Submarines 2005 - ongoing
Since its invention by Nicephore Niépce in 1826-27, photography has provided us with glimpses of the many different worlds around (and within) us.
Scientific and medical photographs give us a window onto a previously invisible world; news & documentary photographs show us the world as others have experienced it; advertising photographs tempt us with the sugar-plumb world offered by the sponsor’s Product; family snapshots record the world as we will subsequently remember it and, in exhibitions and galleries, photographs of ‘moments-of-the-world-as-art’ confront us with scenes & events made special by the photographer's attention.
Some photographs create worlds by the act of recording them.
The camera describes our 3-dimensional world as a flat surface because, with its monocular ‘eye’, this Cyclops sees it as one. By depicting as a surface what our binocular vision interprets as depth & distance – and by extracting discrete ‘slices’ from what we experience as a seamless chronological continuum – the camera regularly confronts us with scenes and ‘moments’ otherwise invisible to a ‘bino-chrono’ consciousness like ours.
The scenes and ‘moments’ depicted in these photographs did not already exist ‘out there’ and so were not ‘taken’ but, as both the record and the product of the camera’s way of seeing, were instead created by the act of photographing them. Accordingly, I submit that these (and other) photographs are the result of an active (an act of) collaboration with the medium of photography.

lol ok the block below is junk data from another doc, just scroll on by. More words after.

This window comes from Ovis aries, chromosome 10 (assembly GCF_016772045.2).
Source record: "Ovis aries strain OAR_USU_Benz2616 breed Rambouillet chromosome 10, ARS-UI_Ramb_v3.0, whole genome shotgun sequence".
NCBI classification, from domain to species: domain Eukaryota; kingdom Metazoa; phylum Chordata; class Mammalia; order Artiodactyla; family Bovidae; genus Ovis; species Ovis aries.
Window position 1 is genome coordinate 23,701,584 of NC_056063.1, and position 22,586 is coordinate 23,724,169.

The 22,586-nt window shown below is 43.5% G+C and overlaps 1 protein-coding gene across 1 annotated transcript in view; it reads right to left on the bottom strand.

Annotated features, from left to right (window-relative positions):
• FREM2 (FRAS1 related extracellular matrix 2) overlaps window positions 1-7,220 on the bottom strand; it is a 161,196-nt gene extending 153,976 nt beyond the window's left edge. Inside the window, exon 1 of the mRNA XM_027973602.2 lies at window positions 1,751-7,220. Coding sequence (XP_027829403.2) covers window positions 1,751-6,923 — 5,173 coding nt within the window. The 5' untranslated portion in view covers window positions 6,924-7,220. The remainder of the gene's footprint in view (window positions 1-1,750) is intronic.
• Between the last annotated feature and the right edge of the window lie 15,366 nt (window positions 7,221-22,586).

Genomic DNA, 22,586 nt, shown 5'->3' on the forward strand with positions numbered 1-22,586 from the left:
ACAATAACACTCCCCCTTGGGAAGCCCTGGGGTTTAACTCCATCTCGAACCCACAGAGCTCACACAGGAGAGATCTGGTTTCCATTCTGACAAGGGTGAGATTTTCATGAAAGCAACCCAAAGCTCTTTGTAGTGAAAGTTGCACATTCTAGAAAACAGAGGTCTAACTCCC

I would like to take this opportunity to thank those who agreed to undergo the ordeal of posing for me. They did all the work; I just pushed the button.
This series was then extended by holding a (waterproof) camera below the surface and pointed upwards towards figures above or beyond the surface. In some cases, the underside of the surface acted as a mirror, incorporating and/or distorting elements within the frame. These factors – together with the delay in the recording of the image common to digital cameras – made it impossible to intentionally select or arrange the elements within the frame, how the medium will depict them, or ‘choose’ the moment at which the photograph was made. Accordingly, even more than in the previous series, these images provide a ‘photographically objective’ record of scenes, events and ‘moments’ that did not exist until they were created by the act of photographing them.